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When Hamell on Trial hit the scene in the early 90s, there were probably a lot of folks who thought his distinctive persona – blackly comic New Journalist as acoustic punk rocker – was good for a couple of records, and then he’d disappear in the bowels of some writer’s room somewhere, cranking out one-liners for late-night Comedy Central programming. Nearly thirty years later, Ed Hamell is still on the road and making records, of which The Night Guy at the Apocalypse Profiles of a Rushing Midnight is the latest.
Like 1999’s Choochtown, The Night Guy is a collection of crime fiction, casually violent and profane, full of seedy characters you’d cross the street to avoid. “Love at First Sight,” a tale of ugly but true love, “Aggie and the D.A.,” a story of the night everything went wrong, and “That’ll Be the Bloody Day,” a jaunty singalong of the ways revenge will be taken on poor Bobby (the same Bobby that’s popped up on Choochtown?), entertain and enlighten, digging into the minds of their protagonists with cold wit and no small amount of empathy. They also make you glad you’re observing from a distance. “The Night Guy” throws the album’s perspective into sharp relief, as the titular storyteller lays out the voyeur’s instinct while relating tales of desperation, idiocy and woe.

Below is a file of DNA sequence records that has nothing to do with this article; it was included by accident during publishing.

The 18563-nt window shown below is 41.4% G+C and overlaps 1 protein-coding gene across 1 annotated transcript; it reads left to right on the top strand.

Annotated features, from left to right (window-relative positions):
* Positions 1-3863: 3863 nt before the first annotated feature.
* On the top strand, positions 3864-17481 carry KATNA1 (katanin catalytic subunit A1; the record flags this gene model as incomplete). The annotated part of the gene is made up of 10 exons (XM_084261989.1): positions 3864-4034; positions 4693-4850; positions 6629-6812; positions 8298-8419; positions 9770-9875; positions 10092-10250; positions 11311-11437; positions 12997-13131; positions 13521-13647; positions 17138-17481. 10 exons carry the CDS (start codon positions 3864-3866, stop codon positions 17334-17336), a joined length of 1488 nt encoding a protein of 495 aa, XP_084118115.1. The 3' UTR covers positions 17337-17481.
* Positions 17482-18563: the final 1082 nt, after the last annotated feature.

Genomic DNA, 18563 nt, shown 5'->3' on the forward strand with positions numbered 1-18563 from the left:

Recording everything live on his phone with little more than his guitar and his collection of New Yawk accents, Hamell eschews slick production – or any production at all – in order to put his stories right in your ear, where they’ll slither into the lizard part of your brain and leave stains. Also included in the vinyl-only album is a self-generated newspaper that cites Hunter Thompson, Philip Marlowe, Brendan Behan, Charles Bukowski, Sam Peckinpah, Williams Burroughs and more, and if that litany of ne’er-do-wells are as inspirational to you as they are to Hamell, The Night Guy at the Apocalypse Profiles of a Rushing Midnight is for you.
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